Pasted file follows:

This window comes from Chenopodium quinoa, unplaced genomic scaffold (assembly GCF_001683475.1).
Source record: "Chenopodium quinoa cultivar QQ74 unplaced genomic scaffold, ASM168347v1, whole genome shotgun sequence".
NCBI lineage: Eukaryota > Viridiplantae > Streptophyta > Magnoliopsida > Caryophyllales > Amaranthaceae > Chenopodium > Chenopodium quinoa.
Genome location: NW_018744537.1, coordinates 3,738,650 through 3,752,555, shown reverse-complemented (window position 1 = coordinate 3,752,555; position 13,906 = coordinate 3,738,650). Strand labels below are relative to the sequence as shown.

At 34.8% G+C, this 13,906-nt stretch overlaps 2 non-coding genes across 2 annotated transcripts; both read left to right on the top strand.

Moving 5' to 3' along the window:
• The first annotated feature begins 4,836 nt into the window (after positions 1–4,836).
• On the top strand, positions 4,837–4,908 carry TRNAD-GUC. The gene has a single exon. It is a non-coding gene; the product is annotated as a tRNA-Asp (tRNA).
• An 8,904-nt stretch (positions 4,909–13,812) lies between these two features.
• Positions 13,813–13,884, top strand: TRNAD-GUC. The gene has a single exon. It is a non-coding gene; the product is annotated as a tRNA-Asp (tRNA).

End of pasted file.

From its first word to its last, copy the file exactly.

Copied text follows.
This window comes from Chenopodium quinoa, unplaced genomic scaffold (assembly GCF_001683475.1).
Source record: "Chenopodium quinoa cultivar QQ74 unplaced genomic scaffold, ASM168347v1, whole genome shotgun sequence".
NCBI lineage: Eukaryota > Viridiplantae > Streptophyta > Magnoliopsida > Caryophyllales > Amaranthaceae > Chenopodium > Chenopodium quinoa.
Genome location: NW_018744537.1, coordinates 3,738,650 through 3,752,555, shown reverse-complemented (window position 1 = coordinate 3,752,555; position 13,906 = coordinate 3,738,650). Strand labels below are relative to the sequence as shown.

At 34.8% G+C, this 13,906-nt stretch overlaps 2 non-coding genes across 2 annotated transcripts; both read left to right on the top strand.

Moving 5' to 3' along the window:
• The first annotated feature begins 4,836 nt into the window (after positions 1–4,836).
• On the top strand, positions 4,837–4,908 carry TRNAD-GUC. The gene has a single exon. It is a non-coding gene; the product is annotated as a tRNA-Asp (tRNA).
• An 8,904-nt stretch (positions 4,909–13,812) lies between these two features.
• Positions 13,813–13,884, top strand: TRNAD-GUC. The gene has a single exon. It is a non-coding gene; the product is annotated as a tRNA-Asp (tRNA).